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  1. Default A few questions on stopping fermentation

    I've read the search results for this but can't find what I'm specifically looking for. Chilling the mead is out of the question since I don't exactly have room for a 5 gallon carboy in the fridge. I have a bottle of campden tablets and I gather they can be used for this purpose but will they effect the flavor? I want my mead to taste it's best but I like a minimal ammount of residual sweetness. I've heard backsweetening can leave it tasting a bit strange like raw honey. My questions are,

    1. Will campden tablets make my mead taste like shite and if not how much should I use.

    2. What is the common method of backsweetening? (i.e. Dilute with water before stiring in, how to stir in without oxygenating, how do I keep fermentation from starting back up, etc.)

    Thanks in advance for any input.

  2. #2
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    Default Re: A few questions on stopping fermentation

    I've only halted fermentation early once, so I'll give you what advice I can.

    Where is your mead in it's fermentation cycle? Stopping an active fermentation is a lot different than simply preventing a resurgence when you add sugar. Active yeast are harder to knock out, so you'll need to either convince them to sleep (i.e. make it cold) or brute force them into submission (high sulfite levels). Dormant yeast are easier to handle. The yeast will naturally go dormant at the end of fermentation, so if you can it is best to wait until then before trying to add chemicals.

    So let us know where you are on the timeline:
    1) active yeast, active fermentation, please stop it now!!, or
    2) dormant yeast, completed fermenation, just want it sweeter.

    As always, complete recipe and all the gory details will get you the best answers.
    Want to see something added to the GotMead Glossary? PM me! Didn't know we had a glossary? Check the top row of links.

  3. Default Re: A few questions on stopping fermentation

    My question isn't really for a specific batch but I've been tending to usually stick with 5 gallon batches with 18 lbs honey and EC118 or K1-1116. This gives me about a 17% potential and Ive found I like it best with about 2% remaining sugar. So I'm asking about active fermentation and how to stop it when I get to the gravity I want.

  4. #4
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    Default Re: A few questions on stopping fermentation

    Stopping an active fermentation takes a big hammer (but only when it's intentional, killing the ferment accidentally is so much easier!). Stopping an active ferment without chilling is even harder. So, unless you really begrudge the last 2% alcohol, I'd say let them finish wherever they decide to land (which could be totally dry) and let the yeast settle out. Once it's done and the yeast is (mostly) out of suspension, add your sulfite/sorbate cocktail (if you can find a way to chill it, that is good too. try wrapping some small bags of ice around the carboy for a couple days). Wait a week or two to let the yeast die and drop out completely.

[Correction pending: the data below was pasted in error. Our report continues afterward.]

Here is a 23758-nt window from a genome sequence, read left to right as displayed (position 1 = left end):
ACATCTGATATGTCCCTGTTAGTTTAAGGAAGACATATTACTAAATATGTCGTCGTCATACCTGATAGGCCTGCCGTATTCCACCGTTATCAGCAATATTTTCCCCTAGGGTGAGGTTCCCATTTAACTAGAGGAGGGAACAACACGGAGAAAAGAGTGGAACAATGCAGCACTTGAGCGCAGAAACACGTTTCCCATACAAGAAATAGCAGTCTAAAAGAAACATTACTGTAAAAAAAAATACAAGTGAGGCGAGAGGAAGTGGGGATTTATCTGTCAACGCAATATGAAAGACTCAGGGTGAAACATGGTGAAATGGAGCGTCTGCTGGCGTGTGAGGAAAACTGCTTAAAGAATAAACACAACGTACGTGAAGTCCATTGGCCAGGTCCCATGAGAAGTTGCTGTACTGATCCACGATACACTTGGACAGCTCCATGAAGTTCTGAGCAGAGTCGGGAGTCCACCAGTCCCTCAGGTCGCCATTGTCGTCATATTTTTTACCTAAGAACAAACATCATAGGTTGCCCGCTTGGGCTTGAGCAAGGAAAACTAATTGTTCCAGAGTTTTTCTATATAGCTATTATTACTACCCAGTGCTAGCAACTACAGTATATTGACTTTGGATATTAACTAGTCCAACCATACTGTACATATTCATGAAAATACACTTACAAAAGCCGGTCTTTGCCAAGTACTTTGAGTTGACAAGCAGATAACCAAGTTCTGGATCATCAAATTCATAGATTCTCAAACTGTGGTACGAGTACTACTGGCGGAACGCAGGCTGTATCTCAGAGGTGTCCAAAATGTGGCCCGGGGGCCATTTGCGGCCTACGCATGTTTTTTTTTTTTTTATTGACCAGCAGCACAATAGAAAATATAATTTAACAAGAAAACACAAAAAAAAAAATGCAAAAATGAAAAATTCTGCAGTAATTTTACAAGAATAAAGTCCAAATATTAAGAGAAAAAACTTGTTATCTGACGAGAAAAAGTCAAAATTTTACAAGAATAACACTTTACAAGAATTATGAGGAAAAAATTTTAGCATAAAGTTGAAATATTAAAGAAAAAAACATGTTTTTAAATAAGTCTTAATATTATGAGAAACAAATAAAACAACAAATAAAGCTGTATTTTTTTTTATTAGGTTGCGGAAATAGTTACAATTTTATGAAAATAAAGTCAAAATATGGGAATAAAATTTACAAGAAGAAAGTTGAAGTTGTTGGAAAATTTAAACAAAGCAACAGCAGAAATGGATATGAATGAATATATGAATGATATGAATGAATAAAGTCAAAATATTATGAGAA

Draw some samples to decide how much honey to add for your desired sweetness level. Then rack onto some honey/water to sweeten. Racking will help mix in the new honey without stirring it up too much, but let it sit for at least a month to make sure it's evenly distributed and that nothing unexpected is going to happen (like more fermentation). If it refuses to mix, you might need to gently stir occasionally.

    The sulfite/sorbate levels I've seen mostly center at 1/8 tsp K-Metabisulfite or 1 campden tablet per gallon and 1/4 tsp K-Sorbate per gallon. The one time I killed an active ferment (following some instructions) I used a lot more: 1/4 tsp KMeta and 1.25 tsp KSorbate. And I chilled it. The yeast was very dead, but that's a lot of chemicals. Best to let it finish on its own and stun some sleeping yeast instead.

    If you don't want to get that last bit of alcohol, hold back some honey initially (next time). Let it go dry, then do as above to knock the yeast out and sweeten.

    If you're patient, you can get rid of the yeast without chemicals simply by waiting. Rack after fermentation is complete, rack again after it clears. Chilling before each racking will help get the most yeast out of suspension. I've never used them but I'm guessing fining agents would help some too. A few rackings later, nearly all the yeast should be gone and/or dead. This could take a long time (probably minimum one year), so you'd have to be willing to wait. But it could be worth it.

    As I said, I only have the one experience with sulfite/sorbate treatment. Hopefully others will correct me if I'm wrong.

    Also, if you like the residual sweetness you should try a yeast with a lower alcohol tolerance. Try 71B or D47, which knock out at around 14%. Then the fermentation can complete on its own and leave sugar behind--no need to mess with it.
    Want to see something added to the GotMead Glossary? PM me! Didn't know we had a glossary? Check the top row of links.

  5. Default Re: A few questions on stopping fermentation

    AKueck is pretty much spot on. 1/4th tsp sulfite is way too much and I did that once by grabbing the wrong sized spoon. I am still holding out hope it will be drinkable but its been a year in the bottle.
    1/8th tsp is plenty enough and I am actually going to start under messuring it. 1/4th tsp sorbate is about right. Both work together.
    These really only work when the yeast is slowing down. Think of it as a hill. If the yeast is out of control its going to drive right over the chemicals and keep going. If its slowing down it will be enough to stop the fermentation.

    Ideally on your next batch add in a couple extra lbs of honey so that the yeast will stop on its own naturally and you will have your prefered sweetness. Or switch to a yeast that stops at like 15% and use the same amount of honey.